I reckon buying dividend shares can be a good way to set up regular passive income streams. It also doesn’t need to be expensive. Here’s how I would plan to start by using £10 a week.
Why I’d pick dividend shares
By buying dividend shares, I can benefit from the success of large companies without having to do any of the work. So I can put my money to work, hopefully earning me more, without needing to spend any time working.
Growth shares may increase in price, but often they don’t pay out dividends. So I may need to wait years until I sell them to get any capital appreciation in the form of hard cash. By contrast, dividend shares often make payouts annually, biannually, or even quarterly. So I should be able to benefit from such dividends within a few months of starting to invest.
That said, just like growth is never guaranteed, neither are dividends.
Is £10 a week enough?
If I could put in more than £10 a week, I would. That would help me increase my passive income streams faster. But I do think even £10 a week could set up meaningful passive income streams. It equates to over £500 a year. That is certainly enough for me to buy shares. Importantly, it allows me to reduce my risk by diversifying between different shares and industries.
On top of that, what some people forget is that if I buy shares today, I can keep getting any dividends they pay for as long as I hold them. So let’s say that this year, I invest £520 in shares yielding 5% on average. That will hopefully earn me £26 a year in dividends. But next year, I would still receive any dividends paid by those shares. So I could get £26 of dividends next year – on top of any more dividends on the new shares I purchase.
That means, after a decade of putting aside £520 a year at a yield of 5%, I’d be earning £260 a year in passive income. In reality, if dividends had grown during the decade, I might actually get a higher amount. On top of that, I would benefit from any capital appreciation due to share price rises. There is a risk, though, that my capital could fall if share prices did.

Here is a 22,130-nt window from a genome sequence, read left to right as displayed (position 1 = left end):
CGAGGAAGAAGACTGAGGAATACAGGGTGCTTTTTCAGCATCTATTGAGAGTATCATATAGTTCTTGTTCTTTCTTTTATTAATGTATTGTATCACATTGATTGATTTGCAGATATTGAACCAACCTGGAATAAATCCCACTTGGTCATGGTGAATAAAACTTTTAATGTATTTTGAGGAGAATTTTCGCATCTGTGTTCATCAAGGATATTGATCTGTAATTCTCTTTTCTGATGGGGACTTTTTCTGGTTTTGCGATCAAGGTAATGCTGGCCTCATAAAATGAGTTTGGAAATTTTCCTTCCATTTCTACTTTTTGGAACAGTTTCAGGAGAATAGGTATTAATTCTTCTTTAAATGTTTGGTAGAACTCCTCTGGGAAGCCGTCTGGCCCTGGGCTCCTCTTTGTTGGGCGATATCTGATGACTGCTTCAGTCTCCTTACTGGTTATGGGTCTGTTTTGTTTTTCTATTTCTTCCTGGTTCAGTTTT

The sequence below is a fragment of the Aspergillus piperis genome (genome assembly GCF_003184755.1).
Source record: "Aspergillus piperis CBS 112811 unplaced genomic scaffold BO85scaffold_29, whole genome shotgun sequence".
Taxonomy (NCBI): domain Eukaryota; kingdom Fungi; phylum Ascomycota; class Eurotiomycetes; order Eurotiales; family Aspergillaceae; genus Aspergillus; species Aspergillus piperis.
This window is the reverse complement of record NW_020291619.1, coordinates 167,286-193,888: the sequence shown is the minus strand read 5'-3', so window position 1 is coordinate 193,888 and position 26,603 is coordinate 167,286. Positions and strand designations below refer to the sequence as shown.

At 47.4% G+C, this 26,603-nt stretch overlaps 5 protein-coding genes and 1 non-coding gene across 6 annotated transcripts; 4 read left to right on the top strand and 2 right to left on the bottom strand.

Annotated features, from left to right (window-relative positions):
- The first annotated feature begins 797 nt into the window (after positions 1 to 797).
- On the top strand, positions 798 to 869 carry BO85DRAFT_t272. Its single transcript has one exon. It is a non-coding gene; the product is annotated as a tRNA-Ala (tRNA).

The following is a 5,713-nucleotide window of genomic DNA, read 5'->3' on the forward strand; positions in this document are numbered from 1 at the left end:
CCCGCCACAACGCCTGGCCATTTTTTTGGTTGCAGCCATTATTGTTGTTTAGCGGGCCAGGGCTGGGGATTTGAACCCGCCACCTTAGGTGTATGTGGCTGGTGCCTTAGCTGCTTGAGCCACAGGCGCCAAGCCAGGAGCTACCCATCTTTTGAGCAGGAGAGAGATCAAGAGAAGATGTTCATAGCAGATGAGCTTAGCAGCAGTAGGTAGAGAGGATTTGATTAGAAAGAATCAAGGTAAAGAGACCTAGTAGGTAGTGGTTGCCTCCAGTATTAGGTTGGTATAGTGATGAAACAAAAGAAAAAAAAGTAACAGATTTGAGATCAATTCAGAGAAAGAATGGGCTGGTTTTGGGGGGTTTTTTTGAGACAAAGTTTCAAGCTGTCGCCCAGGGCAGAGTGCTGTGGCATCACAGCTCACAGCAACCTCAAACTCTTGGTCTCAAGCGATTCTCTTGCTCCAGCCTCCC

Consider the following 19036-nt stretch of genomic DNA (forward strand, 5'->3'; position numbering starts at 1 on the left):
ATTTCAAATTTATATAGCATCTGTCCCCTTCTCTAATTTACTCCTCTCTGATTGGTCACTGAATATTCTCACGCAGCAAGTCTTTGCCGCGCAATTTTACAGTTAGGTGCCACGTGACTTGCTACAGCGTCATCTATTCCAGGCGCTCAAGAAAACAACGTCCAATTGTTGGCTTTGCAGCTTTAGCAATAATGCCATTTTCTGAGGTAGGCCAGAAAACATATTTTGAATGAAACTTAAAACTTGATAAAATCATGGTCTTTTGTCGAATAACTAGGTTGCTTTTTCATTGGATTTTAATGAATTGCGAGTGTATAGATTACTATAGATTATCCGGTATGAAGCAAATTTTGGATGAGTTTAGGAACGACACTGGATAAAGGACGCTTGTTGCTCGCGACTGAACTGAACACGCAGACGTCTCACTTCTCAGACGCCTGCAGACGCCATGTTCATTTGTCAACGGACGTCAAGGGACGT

Choosing shares for passive income
How could I decide which shares to buy?
With relatively modest amounts at stake to begin, I’d focus on trying to preserve my capital. So I wouldn’t invest in small or very speculative companies. Instead, I would put my money in large, well-established companies with a proven business model.
I’d zoom in on “free cash flow”. That is how much excess cash a company throws off each year. In the long term, that is what helps fund dividends.
That would lead me to looking at companies such as Legal & General, British American Tobacco, and National Grid. They yield around the 5% average yield I used in my example above. Only National Grid is below 5%, at 4.6%.
Then I’d choose the shares which best fit my investment objectives and risk tolerance. What’s right for a different investor might not suit me, after all.
According to one leading industry firm, the 5G boom could create a global industry worth US $12.3 TRILLION out of thin air…
And if you click here, we’ll show you something that could be key to unlocking 5G’s full potential…
It’s just ONE innovation from a little-known US company that has quietly spent years preparing for this exact moment…
But you need to get in before the crowd catches onto this ‘sleeping giant’.
- Would I buy this fast recovering penny stock in 2022?
- Up 115% in 1 year, this penny stock is a screaming buy for me
- Want to make a passive income? This property stock will do just that!
- 2 inflation-beating FTSE 100 dividend stocks to buy
- 1 unstoppable UK stock to buy with £1,000 in 2022
Christopher Ruane owns shares in British American Tobacco. The Motley Fool UK has recommended British American Tobacco. Views expressed on the companies mentioned in this article are those of the writer and therefore may differ from the official recommendations we make in our subscription services such as Share Advisor, Hidden Winners and Pro. Here at The Motley Fool we believe that considering a diverse range of insights makes us better investors.